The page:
Healthcare News & Insights

How health IT can help cut readmission rates

Penalties will increase for hospitals with high readmission rates starting October 1. Here are some ways health IT can help. 

doctorIn October, the maximum penalty will rise to 2% of a provider’s Medicare payments. As we reported earlier, the Centers for Medicare & Medicaid Services (CMS) has identified over 2,000 hospitals in almost every state that are slated to receive cuts to their reimbursement this fall.

The total dollar amount for those fines is expected to add up to $53 million. That number will likely continue to rise in the future — in the 2015 fiscal year, the maximum penalty will go up again to 3%.

New tech tools

What can hospitals do to reduce readmissions and avoid those penalties? Experts say one key is effectively following up with patients after they’re discharged.

And many hospitals are finding that health IT tools can help, according to a recent Washington Post article.

The article describes one hospital that began using an application that pulls data from patients’ records and creates personalized instructions for patients to follow after they’re discharged from the facility. Hospital employees print out those instructions for patients, who can also access the information online.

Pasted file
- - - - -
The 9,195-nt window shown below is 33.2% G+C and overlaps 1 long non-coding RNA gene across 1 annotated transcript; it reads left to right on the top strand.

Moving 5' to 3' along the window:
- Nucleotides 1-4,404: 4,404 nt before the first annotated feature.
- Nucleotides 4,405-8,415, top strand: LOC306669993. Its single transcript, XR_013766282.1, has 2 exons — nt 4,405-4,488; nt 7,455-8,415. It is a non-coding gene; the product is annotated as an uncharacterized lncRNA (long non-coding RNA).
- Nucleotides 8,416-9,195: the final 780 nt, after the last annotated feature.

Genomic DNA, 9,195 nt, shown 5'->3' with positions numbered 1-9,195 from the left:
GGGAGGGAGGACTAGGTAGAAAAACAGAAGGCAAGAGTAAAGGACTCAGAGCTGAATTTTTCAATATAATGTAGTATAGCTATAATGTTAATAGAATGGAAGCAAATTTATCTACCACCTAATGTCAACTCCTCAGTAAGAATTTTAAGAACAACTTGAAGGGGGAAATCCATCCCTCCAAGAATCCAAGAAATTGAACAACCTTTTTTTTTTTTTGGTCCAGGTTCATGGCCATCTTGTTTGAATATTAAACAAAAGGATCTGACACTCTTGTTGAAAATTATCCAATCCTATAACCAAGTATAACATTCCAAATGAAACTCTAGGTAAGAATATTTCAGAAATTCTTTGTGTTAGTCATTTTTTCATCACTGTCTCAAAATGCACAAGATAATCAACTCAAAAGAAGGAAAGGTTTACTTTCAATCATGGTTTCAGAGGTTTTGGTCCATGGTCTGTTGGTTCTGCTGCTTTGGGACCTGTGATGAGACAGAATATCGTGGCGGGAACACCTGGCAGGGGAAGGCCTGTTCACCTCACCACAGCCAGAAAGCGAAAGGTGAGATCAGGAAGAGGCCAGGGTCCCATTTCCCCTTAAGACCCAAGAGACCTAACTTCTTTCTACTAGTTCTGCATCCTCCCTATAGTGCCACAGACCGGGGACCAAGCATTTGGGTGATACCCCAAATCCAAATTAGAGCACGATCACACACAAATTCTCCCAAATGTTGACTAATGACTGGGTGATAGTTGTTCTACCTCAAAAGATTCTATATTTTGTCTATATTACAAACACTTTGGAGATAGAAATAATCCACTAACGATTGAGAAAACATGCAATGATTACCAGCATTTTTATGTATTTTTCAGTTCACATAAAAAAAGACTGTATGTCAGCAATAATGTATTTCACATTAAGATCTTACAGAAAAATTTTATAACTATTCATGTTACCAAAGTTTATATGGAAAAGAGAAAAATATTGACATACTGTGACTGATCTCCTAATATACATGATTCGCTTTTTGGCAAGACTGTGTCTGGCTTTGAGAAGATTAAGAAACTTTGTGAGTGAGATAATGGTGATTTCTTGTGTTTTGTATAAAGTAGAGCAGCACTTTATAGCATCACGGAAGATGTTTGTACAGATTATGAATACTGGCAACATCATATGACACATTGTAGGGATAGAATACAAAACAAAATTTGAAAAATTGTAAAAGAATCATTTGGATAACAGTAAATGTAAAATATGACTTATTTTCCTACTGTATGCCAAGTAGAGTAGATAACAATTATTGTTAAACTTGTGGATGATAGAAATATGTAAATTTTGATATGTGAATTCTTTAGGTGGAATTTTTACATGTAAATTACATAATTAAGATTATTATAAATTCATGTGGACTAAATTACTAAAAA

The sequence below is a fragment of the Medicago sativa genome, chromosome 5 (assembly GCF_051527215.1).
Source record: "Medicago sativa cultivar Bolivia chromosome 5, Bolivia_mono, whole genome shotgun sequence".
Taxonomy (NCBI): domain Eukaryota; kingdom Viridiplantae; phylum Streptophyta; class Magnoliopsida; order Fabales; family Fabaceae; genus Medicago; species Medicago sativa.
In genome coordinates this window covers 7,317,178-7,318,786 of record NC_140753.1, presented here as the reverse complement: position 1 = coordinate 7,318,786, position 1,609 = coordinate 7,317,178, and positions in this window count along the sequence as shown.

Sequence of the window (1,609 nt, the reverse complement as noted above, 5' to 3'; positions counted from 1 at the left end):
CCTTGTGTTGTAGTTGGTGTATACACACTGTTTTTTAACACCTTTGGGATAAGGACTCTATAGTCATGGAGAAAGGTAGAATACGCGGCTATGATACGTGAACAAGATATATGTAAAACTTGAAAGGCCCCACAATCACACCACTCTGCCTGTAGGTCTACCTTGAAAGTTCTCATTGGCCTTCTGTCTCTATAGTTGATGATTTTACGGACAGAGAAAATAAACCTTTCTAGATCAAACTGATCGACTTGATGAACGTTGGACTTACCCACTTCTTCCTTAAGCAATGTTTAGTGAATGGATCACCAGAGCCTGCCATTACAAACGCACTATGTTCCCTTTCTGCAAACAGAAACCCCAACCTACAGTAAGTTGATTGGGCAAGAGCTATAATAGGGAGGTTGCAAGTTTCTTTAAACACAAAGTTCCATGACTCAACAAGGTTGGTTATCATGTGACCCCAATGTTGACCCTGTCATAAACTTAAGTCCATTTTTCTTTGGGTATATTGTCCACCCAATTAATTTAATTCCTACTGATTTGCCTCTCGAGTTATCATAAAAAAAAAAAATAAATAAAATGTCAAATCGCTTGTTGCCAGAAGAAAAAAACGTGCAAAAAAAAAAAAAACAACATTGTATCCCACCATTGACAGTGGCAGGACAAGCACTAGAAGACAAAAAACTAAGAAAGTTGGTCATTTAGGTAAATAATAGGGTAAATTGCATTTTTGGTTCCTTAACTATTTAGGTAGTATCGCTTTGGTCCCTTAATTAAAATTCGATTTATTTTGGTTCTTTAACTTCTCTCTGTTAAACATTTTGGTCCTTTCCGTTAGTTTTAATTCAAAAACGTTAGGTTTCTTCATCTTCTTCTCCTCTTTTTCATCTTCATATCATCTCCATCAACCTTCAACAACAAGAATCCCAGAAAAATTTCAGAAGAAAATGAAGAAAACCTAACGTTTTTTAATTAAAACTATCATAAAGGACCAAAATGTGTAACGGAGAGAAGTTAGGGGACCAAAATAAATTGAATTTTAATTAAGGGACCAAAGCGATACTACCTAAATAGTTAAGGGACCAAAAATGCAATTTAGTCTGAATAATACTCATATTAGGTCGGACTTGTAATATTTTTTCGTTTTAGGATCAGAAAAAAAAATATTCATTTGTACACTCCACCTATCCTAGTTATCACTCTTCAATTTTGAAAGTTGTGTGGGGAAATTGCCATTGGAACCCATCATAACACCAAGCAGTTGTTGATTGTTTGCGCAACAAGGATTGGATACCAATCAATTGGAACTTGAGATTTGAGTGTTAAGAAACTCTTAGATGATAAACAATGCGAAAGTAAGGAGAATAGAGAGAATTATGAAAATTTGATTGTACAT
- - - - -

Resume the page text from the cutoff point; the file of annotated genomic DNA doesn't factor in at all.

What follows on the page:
Previously, hospital officials said, patients were given a two-page document that met Medicare requirements but wasn’t very easy for patients to understand.

After using the software tool, the hospital reduced its readmission rate for Medicare patients by 1.25 percentage points to around 8.5%.

Hospitals turning to telehealth

In addition to tools that help manage patient communications, hospitals have also used telehealth and remote monitoring to help reduce readmissions.

For example, in a study published last year, one Pennsylvania hospital significantly reduced readmission rates for patients who participated in a telehealth program.

Geisinger Health Plan in Danville, PA, began using remote monitoring tools to keep track of symptoms for approximately 1,000 heart patients over a two-year period. For those patients, 30-day readmission rates were 44% lower than for similar patients who weren’t involved in the the telehealth program.

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